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Biochemistry. 2009 Mar 24;48(11):2459-67. doi: 10.1021/bi8014955.

Crystal structure of acivicin-inhibited gamma-glutamyltranspeptidase reveals critical roles for its C-terminus in autoprocessing and catalysis.

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Department of Biochemistry, University of Nebraska, 1901 Vine Street, Lincoln, Nebraska 68588-0664, USA.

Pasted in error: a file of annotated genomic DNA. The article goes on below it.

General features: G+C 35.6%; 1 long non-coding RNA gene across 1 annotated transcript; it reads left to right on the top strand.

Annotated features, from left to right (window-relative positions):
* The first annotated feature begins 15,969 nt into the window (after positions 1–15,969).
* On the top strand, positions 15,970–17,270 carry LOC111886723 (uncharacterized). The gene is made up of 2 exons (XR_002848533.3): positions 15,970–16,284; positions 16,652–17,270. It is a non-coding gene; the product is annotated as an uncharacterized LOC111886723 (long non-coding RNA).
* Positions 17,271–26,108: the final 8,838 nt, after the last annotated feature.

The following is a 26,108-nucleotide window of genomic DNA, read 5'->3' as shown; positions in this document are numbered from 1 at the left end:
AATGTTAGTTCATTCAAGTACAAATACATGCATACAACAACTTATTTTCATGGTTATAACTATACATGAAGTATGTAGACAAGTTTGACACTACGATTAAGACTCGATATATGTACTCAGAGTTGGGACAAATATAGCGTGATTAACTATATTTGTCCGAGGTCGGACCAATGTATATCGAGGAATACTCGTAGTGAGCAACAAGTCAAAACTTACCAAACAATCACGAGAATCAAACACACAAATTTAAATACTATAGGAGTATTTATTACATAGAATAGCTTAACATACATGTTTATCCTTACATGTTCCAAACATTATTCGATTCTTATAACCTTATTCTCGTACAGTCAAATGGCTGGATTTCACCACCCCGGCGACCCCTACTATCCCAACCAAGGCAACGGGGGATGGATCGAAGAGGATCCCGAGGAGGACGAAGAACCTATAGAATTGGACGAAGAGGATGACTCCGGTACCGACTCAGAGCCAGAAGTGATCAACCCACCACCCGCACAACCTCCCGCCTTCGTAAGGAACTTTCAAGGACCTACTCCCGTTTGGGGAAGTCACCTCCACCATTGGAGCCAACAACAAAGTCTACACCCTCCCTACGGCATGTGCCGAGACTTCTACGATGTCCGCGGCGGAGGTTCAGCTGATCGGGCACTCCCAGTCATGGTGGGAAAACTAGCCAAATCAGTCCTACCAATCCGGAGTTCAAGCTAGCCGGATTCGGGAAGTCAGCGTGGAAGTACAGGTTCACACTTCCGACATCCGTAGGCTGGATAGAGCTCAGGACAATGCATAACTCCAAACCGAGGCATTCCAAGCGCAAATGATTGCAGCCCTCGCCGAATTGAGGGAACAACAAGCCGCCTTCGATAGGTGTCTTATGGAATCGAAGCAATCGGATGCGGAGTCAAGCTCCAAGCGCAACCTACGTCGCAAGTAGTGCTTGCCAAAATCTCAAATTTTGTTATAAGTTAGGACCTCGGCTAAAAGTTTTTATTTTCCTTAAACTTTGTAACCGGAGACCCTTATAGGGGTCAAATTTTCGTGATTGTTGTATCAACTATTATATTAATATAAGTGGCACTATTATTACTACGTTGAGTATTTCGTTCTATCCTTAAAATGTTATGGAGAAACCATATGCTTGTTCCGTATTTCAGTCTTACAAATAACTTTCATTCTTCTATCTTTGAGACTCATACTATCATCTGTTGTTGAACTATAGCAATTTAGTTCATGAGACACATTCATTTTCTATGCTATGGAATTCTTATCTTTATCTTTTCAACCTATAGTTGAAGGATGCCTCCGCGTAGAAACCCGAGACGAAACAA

Helicobacter pylori gamma-glutamyltranspeptidase (HpGT) is a general gamma-glutamyl hydrolase and a demonstrated virulence factor. The enzyme confers a growth advantage to the bacterium, providing essential amino acid precursors by initiating the degradation of extracellular glutathione and glutamine. HpGT is a member of the N-terminal nucleophile (Ntn) hydrolase superfamily and undergoes autoprocessing to generate the active form of the enzyme. Acivicin is a widely used gamma-glutamyltranspeptidase inhibitor that covalently modifies the enzyme, but its precise mechanism of action remains unclear. The time-dependent inactivation of HpGT exhibits a hyperbolic dependence on acivicin concentration with k(max) = 0.033 +/- 0.006 s(-1) and K(I) = 19.7 +/- 7.2 microM. Structure determination of acivicin-modified HpGT (1.7 A; R(factor) = 17.9%; R(free) = 20.8%) demonstrates that acivicin is accommodated within the gamma-glutamyl binding pocket of the enzyme. The hydroxyl group of Thr 380, the catalytic nucleophile in the autoprocessing and enzymatic reactions, displaces chloride from the acivicin ring to form the covalently linked complex. Within the acivicin-modified HpGT structure, the C-terminus of the protein becomes ordered with Phe 567 positioned over the active site. Substitution or deletion of Phe 567 leads to a >10-fold reduction in enzymatic activity, underscoring its importance in catalysis. The mobile C-terminus is positioned by several electrostatic interactions within the C-terminal region, most notably a salt bridge between Arg 475 and Glu 566. Mutational analysis reveals that Arg 475 is critical for the proper placement of the C-terminal region, the Tyr 433 containing loop, and the proposed oxyanion hole.

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